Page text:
Provinces must realise Wallabies come first

The Outsider Columnist

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    Nick Phipps either had a blinder or a shocker against France, depending on who you talk to. AAP Image/Dave Hunt

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    Much debate was sparked last week by the ‘revelation’ from Queensland journalist Jim Morton of possible plans to stop Wallabies players playing for their states prior to the British and Irish Lions tour.

    I say ‘revelations’ because we were told at the logistics day last week that the plan, as presented by Morton, was yet to be decided on.

    So where did Morton got his information from – and what was the purpose of the leak?

    In both instances, I don’t think you have to be too clever to work out the answer. Suffice to say those who leak ‘privileged’ information generally only have their own ends in mind.

    The situation did generate interest overseas, and possibly provided an insight into why Australian rugby still, in some areas, lags well behind South Africa and especially New Zealand.

    Speaking to a South African counterpart later in the week, I was told the South Africans were amused there could be any debate at all as to the approach to be taken around preparing for a Lions tour.

    As my mate noted, Lions coach Warren Gatland had basically given us the pointer when he complained recently that if Australia took out its top players from the state games, it would impact on the Lions’ preparations for the series.

    If that’s not reason enough to do it, my South African friend reasoned, then recent experiences in first up Tests off limited preparation certainly was!

    Of course I thanked him for reminding me of the losses to Samoa and Scotland in 2011 and 2012, although I certainly saw his point, which crystalised my own thoughts with regards to the right way to go.

    The preparations for both of those Tests were rubbish.

    In 2011, half of the Reds guys were on the social bend for most of that week – understandably so after winning the Super Rugby title the weekend before – and so were in no way ready to play a Test.

    Robbie Deans rested a fair few of them, but those who did play bombed.

    Even consummate professional Willy Genia acknowledged later he wasn’t mentally ready to play, while the rest of the team struggled after what had been a very limited preparation on a few days of training.

    Scotland was even worse: one full training run together against a team coming off a Six Nations campaign, hardened by a full season of European rugby, and in tailor made weather conditions (although we could hardly blame preparation for the weather!)

    Given that history, is it any wonder that Robbie and the ARU have put a lot of thought into what preparation time is needed before the first Lions Test?

    Both, I would suggest, have taken heed of what worked for South Africa in 2009, New Zealand four years earlier and also Australia in 2001 (when current ARU board members John Eales and George Gregan were in the Wallabies and didn’t play the Lions for their respective states).

    Ewen McKenzie, who headed up the criticism in the Morton article, opens himself up to the charge of being hypocritical by wading into all of this.

    He was part of the Wallabies coaching team, as Rod Macqueen’s coaching coordinator, when many of the top Test players sat out the state games during the Lions tour of Australia in 2001.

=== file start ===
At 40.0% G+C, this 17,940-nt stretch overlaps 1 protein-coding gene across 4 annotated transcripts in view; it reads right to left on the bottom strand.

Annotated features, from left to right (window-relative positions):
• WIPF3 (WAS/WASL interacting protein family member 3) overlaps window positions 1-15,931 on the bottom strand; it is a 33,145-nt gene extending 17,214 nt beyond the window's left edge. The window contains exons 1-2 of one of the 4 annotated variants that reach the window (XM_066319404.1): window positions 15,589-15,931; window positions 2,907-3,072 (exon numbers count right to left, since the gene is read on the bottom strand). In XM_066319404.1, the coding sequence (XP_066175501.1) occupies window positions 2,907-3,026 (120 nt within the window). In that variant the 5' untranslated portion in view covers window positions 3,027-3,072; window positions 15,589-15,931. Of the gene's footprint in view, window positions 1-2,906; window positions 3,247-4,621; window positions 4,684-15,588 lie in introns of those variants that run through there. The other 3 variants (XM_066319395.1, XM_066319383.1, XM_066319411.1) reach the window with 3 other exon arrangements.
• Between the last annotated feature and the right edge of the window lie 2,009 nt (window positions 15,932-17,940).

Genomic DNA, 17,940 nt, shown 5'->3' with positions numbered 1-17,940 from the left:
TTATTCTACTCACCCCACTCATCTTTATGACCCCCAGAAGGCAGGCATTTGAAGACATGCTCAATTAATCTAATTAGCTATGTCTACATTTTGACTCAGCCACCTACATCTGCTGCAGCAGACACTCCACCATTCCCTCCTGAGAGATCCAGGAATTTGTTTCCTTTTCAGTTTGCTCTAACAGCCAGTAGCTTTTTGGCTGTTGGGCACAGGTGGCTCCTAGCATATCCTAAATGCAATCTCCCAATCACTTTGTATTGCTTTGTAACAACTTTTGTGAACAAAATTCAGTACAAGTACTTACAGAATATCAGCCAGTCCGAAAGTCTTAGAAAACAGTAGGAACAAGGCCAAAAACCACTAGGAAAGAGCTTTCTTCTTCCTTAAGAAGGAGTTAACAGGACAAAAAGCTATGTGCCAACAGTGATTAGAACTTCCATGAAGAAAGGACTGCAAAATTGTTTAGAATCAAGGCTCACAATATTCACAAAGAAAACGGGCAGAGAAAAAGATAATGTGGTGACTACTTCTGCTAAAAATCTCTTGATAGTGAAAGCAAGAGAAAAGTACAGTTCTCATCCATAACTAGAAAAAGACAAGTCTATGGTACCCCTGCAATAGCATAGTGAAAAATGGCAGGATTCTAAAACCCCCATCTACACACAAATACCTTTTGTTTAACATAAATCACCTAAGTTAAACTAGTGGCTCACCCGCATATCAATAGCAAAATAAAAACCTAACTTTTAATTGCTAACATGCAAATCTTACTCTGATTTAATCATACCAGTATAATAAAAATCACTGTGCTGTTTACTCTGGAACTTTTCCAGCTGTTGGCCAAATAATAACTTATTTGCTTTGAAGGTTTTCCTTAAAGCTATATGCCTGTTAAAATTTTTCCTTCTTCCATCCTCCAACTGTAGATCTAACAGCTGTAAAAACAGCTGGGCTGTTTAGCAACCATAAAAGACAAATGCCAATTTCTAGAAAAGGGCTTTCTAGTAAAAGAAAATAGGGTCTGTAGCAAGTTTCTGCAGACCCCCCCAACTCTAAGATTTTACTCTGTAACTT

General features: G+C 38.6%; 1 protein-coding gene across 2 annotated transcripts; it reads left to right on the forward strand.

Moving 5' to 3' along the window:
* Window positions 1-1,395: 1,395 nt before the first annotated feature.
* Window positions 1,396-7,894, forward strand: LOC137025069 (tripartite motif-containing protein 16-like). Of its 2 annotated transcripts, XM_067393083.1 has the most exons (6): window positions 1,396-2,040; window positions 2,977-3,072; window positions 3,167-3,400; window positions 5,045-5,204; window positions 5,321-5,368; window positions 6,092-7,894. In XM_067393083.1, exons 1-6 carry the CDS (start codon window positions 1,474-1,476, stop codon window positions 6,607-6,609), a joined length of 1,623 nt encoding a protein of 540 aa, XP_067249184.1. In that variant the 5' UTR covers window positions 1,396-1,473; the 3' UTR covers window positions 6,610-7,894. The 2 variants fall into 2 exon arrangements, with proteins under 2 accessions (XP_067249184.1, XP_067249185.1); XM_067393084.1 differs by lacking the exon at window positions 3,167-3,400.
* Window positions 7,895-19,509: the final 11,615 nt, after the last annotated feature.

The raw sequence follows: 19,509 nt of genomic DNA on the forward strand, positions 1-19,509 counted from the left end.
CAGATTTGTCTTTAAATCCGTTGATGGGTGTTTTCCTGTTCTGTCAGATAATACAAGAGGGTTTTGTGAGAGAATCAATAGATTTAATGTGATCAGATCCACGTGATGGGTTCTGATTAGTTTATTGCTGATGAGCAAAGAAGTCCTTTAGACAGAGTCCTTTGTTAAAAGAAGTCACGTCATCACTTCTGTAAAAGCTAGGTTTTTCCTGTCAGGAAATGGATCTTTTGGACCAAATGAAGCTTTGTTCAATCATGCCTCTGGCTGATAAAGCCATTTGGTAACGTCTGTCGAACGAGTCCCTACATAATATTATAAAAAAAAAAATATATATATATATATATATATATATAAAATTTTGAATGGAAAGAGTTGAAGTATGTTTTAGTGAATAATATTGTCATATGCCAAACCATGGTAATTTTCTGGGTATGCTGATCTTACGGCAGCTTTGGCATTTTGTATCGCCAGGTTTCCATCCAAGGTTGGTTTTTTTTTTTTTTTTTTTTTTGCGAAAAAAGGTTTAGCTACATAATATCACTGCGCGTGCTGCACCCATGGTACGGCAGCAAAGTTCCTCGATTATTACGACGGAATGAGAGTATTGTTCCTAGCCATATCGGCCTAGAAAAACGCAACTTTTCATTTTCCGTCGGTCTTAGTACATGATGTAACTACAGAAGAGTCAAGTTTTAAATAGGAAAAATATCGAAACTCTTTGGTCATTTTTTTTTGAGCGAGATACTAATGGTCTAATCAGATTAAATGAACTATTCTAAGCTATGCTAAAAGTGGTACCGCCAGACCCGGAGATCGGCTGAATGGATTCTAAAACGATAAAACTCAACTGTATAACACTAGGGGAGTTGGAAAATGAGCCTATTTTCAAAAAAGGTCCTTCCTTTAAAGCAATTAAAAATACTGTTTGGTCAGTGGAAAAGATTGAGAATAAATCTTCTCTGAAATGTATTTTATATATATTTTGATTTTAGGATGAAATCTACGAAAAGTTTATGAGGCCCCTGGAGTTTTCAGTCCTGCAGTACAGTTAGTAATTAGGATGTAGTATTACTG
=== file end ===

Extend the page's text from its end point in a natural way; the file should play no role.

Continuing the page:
Although that fact was conveniently omitted from Morton’s article.

    South Africa, I was told, basically took on board what New Zealand had done, with senior figures in the team hierarchy getting together with the South African board to make a plan.

    While there were some concerns from the provinces around the affect on crowd numbers, they went along with it, recognising the needs of the Springboks were of primary concern.

    And that was rewarded with a 2-1 win in a tight series.

    In New Zealand, there is never any doubt the All Blacks get what they want.

    Just how much so surprised me when talking to some of the All Blacks after last year’s spring tour, but you certainly can’t knock the approach – look how it’s worked for them results-wise in the last decade.

    This includes the 2005 Lions tour, which the All Blacks won 3-0 after taking their top players out of the provincial games.

    And this is, in a nutshell, the crux of the question this issue raises for the game in this country. Shouldn’t it be about Australian rugby, that being the Wallabies, first?

    If it has been decided that taking players out of the state games will provide the Wallabies with the best preparation for the Test series, surely it’s a no brainer?

    Certainly the precedent of 2001, 2005 and 2009 suggests this is the right way to go, so one would be within their rights to question the motives of those who are challenging it.

    The players love playing for their states, but to play for Australia is the ultimate, and always will be, especially when you only get one shot at playing the Lions if you are lucky.

    To appreciate the significance of what is coming up for the Wallabies, you only have to look as far as Nathan Sharpe. He played Tests for the Wallabies for 11 years and has missed out!

    The Outsider was, in a previous life, an Insider with connections to the Australian Rugby Union. Shhh, no names! But we will give you one clue; he once wrote under the pseudonym 'The Insider'. We hope you enjoy the unique insights you'll be reading in this column.

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